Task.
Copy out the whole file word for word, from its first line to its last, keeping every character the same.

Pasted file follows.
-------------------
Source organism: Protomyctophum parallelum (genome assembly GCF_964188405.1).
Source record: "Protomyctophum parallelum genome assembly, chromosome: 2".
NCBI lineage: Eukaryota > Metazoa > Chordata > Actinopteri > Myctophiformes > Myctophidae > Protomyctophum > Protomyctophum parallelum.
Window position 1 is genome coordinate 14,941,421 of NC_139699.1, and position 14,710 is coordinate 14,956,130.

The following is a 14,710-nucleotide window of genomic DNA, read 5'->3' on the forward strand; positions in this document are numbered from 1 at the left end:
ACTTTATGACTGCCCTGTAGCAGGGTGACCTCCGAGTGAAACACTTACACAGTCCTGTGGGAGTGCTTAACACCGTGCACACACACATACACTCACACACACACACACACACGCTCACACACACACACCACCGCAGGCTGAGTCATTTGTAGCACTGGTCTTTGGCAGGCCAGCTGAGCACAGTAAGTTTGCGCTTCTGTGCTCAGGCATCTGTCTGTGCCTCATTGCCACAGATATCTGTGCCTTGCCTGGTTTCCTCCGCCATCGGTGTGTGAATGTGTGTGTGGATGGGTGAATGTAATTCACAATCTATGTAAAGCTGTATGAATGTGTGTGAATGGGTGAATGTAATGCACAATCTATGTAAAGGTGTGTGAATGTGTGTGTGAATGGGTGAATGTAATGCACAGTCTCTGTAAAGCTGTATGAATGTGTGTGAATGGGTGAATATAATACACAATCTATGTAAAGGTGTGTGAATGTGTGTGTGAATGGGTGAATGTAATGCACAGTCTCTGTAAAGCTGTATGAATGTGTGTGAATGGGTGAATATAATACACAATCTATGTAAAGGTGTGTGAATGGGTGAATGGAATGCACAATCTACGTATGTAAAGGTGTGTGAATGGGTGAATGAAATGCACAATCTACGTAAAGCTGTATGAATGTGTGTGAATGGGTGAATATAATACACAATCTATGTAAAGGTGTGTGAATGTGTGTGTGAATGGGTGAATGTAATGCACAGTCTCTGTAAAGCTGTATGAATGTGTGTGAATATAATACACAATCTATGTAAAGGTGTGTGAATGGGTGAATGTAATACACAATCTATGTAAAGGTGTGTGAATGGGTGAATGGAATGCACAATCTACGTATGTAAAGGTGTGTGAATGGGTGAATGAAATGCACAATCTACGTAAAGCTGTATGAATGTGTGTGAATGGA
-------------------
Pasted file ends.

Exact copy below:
Source organism: Protomyctophum parallelum (genome assembly GCF_964188405.1).
Source record: "Protomyctophum parallelum genome assembly, chromosome: 2".
NCBI lineage: Eukaryota > Metazoa > Chordata > Actinopteri > Myctophiformes > Myctophidae > Protomyctophum > Protomyctophum parallelum.
Window position 1 is genome coordinate 14,941,421 of NC_139699.1, and position 14,710 is coordinate 14,956,130.

The following is a 14,710-nucleotide window of genomic DNA, read 5'->3' on the forward strand; positions in this document are numbered from 1 at the left end:
ACTTTATGACTGCCCTGTAGCAGGGTGACCTCCGAGTGAAACACTTACACAGTCCTGTGGGAGTGCTTAACACCGTGCACACACACATACACTCACACACACACACACACACGCTCACACACACACACCACCGCAGGCTGAGTCATTTGTAGCACTGGTCTTTGGCAGGCCAGCTGAGCACAGTAAGTTTGCGCTTCTGTGCTCAGGCATCTGTCTGTGCCTCATTGCCACAGATATCTGTGCCTTGCCTGGTTTCCTCCGCCATCGGTGTGTGAATGTGTGTGTGGATGGGTGAATGTAATTCACAATCTATGTAAAGCTGTATGAATGTGTGTGAATGGGTGAATGTAATGCACAATCTATGTAAAGGTGTGTGAATGTGTGTGTGAATGGGTGAATGTAATGCACAGTCTCTGTAAAGCTGTATGAATGTGTGTGAATGGGTGAATATAATACACAATCTATGTAAAGGTGTGTGAATGTGTGTGTGAATGGGTGAATGTAATGCACAGTCTCTGTAAAGCTGTATGAATGTGTGTGAATGGGTGAATATAATACACAATCTATGTAAAGGTGTGTGAATGGGTGAATGGAATGCACAATCTACGTATGTAAAGGTGTGTGAATGGGTGAATGAAATGCACAATCTACGTAAAGCTGTATGAATGTGTGTGAATGGGTGAATATAATACACAATCTATGTAAAGGTGTGTGAATGTGTGTGTGAATGGGTGAATGTAATGCACAGTCTCTGTAAAGCTGTATGAATGTGTGTGAATATAATACACAATCTATGTAAAGGTGTGTGAATGGGTGAATGTAATACACAATCTATGTAAAGGTGTGTGAATGGGTGAATGGAATGCACAATCTACGTATGTAAAGGTGTGTGAATGGGTGAATGAAATGCACAATCTACGTAAAGCTGTATGAATGTGTGTGAATGGA